I can't even tell the difference between a good SATA SSD vs a NVMe drive as my system drive.
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#23
Xajel
I guess AMD postponement of PCIe 5.0 adoption and intel's limited PCIe 5.0 on GPU side only is just a way for them to follow the market.

It was rumoured that the first gen. of AM5 might not support PCIe 5.0. But intel's adoption meant AMD must accelerate (if that rumour was true, it was a rumour after all). And limiting it to the GPU meant they knew how is the market is going, especially that they have some secret roadmaps from their partners.

But, the move toward DirectStorage will mean another push is needed, for both the GPU & the NVMe side, so the system can push the data from the NVMe to the GPU as fast as they can.

AMD did a push with PCIe 4.0 when they released their platform, as they worked closely with Silicon Motion to release Phison E16, which was just an updated E12 but with a PCIe 4.0 PHY, the controller can reach higher performance that E12, but it didn't use the full PCIe 4.0 potential as they wanted to rush it in the market. AMD might as well do the same trick with AM5 later this year.
Posted on Reply
#24
Valantar
XajelI guess AMD postponement of PCIe 5.0 adoption and intel's limited PCIe 5.0 on GPU side only is just a way for them to follow the market.

It was rumoured that the first gen. of AM5 might not support PCIe 5.0. But intel's adoption meant AMD must accelerate (if that rumour was true, it was a rumour after all). And limiting it to the GPU meant they knew how is the market is going, especially that they have some secret roadmaps from their partners.

But, the move toward DirectStorage will mean another push is needed, for both the GPU & the NVMe side, so the system can push the data from the NVMe to the GPU as fast as they can.

AMD did a push with PCIe 4.0 when they released their platform, as they worked closely with Silicon Motion to release Phison E16, which was just an updated E12 but with a PCIe 4.0 PHY, the controller can reach higher performance that E12, but it didn't use the full PCIe 4.0 potential as they wanted to rush it in the market. AMD might as well do the same trick with AM5 later this year.
That's a bit of a weirdly convoluted take. The main reason: you're assuming that any of this tech is necessary or useful in some way on consumer platforms. From all available evidence, this is not the case. Not for GPUs, not for SSDs, not for other consumer AICs. There are no meaningful performance increases to be had outside of benchmarks.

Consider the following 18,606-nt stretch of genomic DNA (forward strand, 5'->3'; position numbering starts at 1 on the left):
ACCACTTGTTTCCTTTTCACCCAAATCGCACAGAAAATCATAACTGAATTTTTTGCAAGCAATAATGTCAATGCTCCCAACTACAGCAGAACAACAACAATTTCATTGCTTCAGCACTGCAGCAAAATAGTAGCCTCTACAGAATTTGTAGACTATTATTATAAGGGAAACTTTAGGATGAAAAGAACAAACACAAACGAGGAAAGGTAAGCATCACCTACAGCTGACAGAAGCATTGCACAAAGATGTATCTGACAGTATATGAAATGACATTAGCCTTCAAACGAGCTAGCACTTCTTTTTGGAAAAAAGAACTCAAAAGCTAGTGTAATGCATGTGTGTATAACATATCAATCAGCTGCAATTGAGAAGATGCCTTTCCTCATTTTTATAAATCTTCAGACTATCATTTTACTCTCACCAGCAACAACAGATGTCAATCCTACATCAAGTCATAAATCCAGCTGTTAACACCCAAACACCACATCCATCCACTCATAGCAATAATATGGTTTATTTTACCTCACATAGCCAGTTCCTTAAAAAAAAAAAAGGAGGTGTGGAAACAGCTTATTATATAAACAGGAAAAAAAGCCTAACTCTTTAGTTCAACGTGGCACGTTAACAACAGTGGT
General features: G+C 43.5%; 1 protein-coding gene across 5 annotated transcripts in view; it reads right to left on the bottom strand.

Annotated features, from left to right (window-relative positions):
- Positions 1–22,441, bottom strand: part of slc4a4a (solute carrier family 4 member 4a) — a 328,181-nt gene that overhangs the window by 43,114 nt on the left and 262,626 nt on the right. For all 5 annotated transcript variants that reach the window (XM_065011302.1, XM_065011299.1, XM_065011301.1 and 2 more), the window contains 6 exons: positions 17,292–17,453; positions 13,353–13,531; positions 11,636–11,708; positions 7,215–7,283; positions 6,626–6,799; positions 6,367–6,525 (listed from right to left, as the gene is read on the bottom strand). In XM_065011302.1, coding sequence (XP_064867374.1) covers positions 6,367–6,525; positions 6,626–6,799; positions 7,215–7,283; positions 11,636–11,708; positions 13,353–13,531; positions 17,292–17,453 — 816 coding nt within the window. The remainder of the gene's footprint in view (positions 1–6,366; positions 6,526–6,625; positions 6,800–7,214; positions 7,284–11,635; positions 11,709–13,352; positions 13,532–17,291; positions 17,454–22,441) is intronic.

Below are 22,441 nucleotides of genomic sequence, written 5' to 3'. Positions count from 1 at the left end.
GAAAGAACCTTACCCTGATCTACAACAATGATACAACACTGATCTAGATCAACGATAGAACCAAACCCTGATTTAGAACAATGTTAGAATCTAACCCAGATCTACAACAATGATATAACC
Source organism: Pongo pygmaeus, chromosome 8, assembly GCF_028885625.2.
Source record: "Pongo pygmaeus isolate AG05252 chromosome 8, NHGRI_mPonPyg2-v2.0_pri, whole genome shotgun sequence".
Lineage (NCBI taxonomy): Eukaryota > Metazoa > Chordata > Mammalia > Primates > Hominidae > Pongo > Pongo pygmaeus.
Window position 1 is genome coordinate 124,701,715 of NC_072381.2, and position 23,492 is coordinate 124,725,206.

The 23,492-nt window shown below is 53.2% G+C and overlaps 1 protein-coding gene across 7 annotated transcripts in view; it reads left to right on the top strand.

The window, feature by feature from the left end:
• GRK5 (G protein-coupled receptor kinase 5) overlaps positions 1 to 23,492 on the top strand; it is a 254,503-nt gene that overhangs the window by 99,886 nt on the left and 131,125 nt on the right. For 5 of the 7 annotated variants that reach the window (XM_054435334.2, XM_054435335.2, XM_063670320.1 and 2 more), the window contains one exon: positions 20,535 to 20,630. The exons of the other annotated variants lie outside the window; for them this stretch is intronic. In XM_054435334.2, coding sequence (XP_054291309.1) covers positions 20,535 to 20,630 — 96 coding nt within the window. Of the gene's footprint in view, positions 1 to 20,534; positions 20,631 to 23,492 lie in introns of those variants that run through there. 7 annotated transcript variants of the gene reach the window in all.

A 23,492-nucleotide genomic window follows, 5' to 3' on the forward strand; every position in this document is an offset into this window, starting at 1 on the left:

So why, then, did Intel push PCIe 5.0, and why are AMD following?
- because people believe tech needs to be a "number goes up" game, and not doing that makes you look bad
- because having a new interface first is and has always been a good marketing point
- because selling future benefits of a tech with no current use is extremely lucrative
Common among all three? It's about marketing, not about the tech being actually useful. Sure, the engineers probably think the tech is cool and have ideas for future uses, but that doesn't make those uses realistic or relevant in the near future.

Remember, tech like DirectStorage reduces pressure on system interfaces, as data has to travel a much shorter path - rather than SSD -[PCIe]-> CPU [decompression] -[RAM bus]-> RAM -[RAM bus]-> PCIe root hub -[PCIe]-> VRAM it becomes SSD -[PCIe]-> PCIe root hub -[PCIe]-> VRAM with decompression happening in-place, so no uncompressed data is ever transferred. So, DS and any similar solutions lower pressure on system interfaces. That obviously doesn't mean that it can't lead to more utilization in the future - it does remove significant bottlenecks, after all - but given the low, low speed of adoption of this type of tech in game development this will be a 5-10-years-in-the-future type of thing, at the very least. There's obviously also the risk of poorly trained developers abusing a system like this to way too aggressively pre-cache anything and everything, but the fix to that is better development, not faster interfaces. Another important point to remember here: the main point of DS is to fix the problem that current games just don't really utilize SSDs well at all. To the degree that in most situations, there's no way of telling the difference between an old beater SATA SSD and a brand-new PCIe 4.0 NVMe drive. There is still tons left in the tank before we get around to needing faster interfaces due to this. The whole point is to make better use of what we already have. Turning that around and making it an argument for needing faster interfaces is entirely missing the point.
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#25
watzupken
Minus InfinityExactly. The fastest. PCI-E 4 drives only make a difference to someone doing large sequential file transfers a lot. ll the benchmarks show for real world usage for the vast majority of us, they make little difference over even a decent SATA SSD. Massive improvements in random ops is what we need.
SSD performance has stagnated for many years. The increase in sequential transfer rate is pointless to most consumers. The chase for higher and higher sequential speed is almost like those days where camera makers were chasing after higher megapixel count. Most people print 3R and 4R size photos, and don't need anything more than 12 megapixels. What matters most is the sensor size, which was stagnant. I feel SSDs needs improvement in terms of latency/ responsiveness, and increase in sequential transfer rate don't help.